Every now and then I like to give some writing advice on my blog because so many of my readers are also writers. I also get a lot of emails from young (and not so young) fans asking for advice. So here’s a handout for a talk I give about five things to know before you cozy up to the computer and start writing.
Five Things You Need to Know About Writing Before You Get to Work
By C.C. Hunter
Point of View–POV
POV basically means who is telling your story. Whose head are you in during this particular moment, in this particular scene? That is your POV character. Think of your POV character as your camera, your recording device, and your only method of gathering story data. If your POV character can’t see it, you can’t describe it for your readers. If they can’t hear it, you can’t let your readers hear it. If your POV character doesn’t know it, you can’t tell it to the reader. If your character wouldn’t think that way, then you can’t write that way.
What are your character’s goals? What does she/he want right now and does this goal tie in to what he/she wants as a long term story goal? Is the goal hero/heroine worthy? In other words, wanting to become a cheerleader so you can be popular is not a worthy goal for a heroine/hero. But wanting to become a cheerleader so you can finally feel as if you fit in at your new school . . . that is a hero/heroine worthy goal.
The most important question to ask your characters is “Why?” Why do they do what they do? Why do they want what they want? Why do they fear what they fear? Generally, the answer to the “why” questions will lead you to your character’s motivation. In real life, sometimes we don’t always understand why we do things. Sometimes in our books, the “why” may not be clear to the characters, but it definitely needs to be clear to the reader. The reason for this is simple. It is human nature to want to understand what motivates people. If a reader can’t understand the reason your characters are reacting and acting in certain ways, they may not believe in them.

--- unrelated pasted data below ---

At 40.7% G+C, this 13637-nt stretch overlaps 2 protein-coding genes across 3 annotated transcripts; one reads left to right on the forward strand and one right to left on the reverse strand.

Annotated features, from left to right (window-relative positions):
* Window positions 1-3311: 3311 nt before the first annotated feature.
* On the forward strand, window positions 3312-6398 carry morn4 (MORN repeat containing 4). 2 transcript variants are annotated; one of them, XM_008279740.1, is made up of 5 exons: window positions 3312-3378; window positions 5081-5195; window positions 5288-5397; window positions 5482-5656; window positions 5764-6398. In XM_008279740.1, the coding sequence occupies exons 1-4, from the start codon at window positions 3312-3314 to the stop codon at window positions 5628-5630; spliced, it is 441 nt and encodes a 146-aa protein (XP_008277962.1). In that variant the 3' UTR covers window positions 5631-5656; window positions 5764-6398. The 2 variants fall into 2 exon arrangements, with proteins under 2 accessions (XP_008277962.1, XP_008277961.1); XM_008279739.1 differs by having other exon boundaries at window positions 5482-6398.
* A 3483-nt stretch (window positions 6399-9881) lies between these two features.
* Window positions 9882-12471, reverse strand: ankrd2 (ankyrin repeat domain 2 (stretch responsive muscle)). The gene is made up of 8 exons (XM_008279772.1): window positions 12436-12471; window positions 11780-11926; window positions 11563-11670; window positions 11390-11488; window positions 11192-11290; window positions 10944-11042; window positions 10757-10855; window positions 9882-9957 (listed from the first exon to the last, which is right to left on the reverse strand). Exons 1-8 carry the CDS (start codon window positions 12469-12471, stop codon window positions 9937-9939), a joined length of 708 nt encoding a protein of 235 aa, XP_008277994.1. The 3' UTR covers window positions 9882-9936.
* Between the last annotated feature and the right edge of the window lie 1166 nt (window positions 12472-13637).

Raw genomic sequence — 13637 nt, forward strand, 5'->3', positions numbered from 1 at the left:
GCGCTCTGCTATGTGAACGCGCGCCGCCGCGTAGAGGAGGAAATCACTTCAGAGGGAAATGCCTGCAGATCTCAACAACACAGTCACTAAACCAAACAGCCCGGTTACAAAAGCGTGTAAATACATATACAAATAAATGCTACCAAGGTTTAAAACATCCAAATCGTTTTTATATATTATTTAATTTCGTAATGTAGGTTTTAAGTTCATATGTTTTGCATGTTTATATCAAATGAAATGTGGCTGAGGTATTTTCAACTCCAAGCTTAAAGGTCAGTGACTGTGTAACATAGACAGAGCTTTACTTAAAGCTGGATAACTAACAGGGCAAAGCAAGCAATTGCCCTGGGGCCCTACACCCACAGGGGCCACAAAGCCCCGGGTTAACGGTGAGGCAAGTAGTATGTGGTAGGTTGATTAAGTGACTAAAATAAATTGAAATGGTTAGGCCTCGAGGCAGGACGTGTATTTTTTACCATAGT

Think about it this way: Motivation leads to caring. When an action is good, understanding the “why” behind the action increases the reader’s anticipation of seeing the character achieve his or her goal.
Motivation also leads to understanding. When a character’s actions or emotions are somewhat misguided, hard to grasp, or lean toward the unethical (lying, breaking a law, behaving badly), motivation becomes even more important.
A writer’s job is to be mean to their characters. To say no to everything the character wants and make him/her work harder. Every story, every scene in a story, needs conflict to be interesting.
If you want a reader to read your book, you need an opening hook. But that’s not all. You also need an ending hook to every scene. And you need chapter hooks, too. So, what is a hook? A hook is basically anything that instills curiosity or a question in a reader’s mind. It is the thing that propels the reader to turn the page and keep reading. It can be new or an unexpected piece of information. It can be a startling action. i.e., She looked up and saw the eighteen-wheeler coming right at her. It can be a character about to come to a conclusion, or even a character internally asking a question that will lead to a realization that puts everything into a different perspective. i.e., If Johnny showed up today, it would mean he cared. But if he didn’t show up…What would that mean?
So tell me, are you a writer or do you want to become a writer?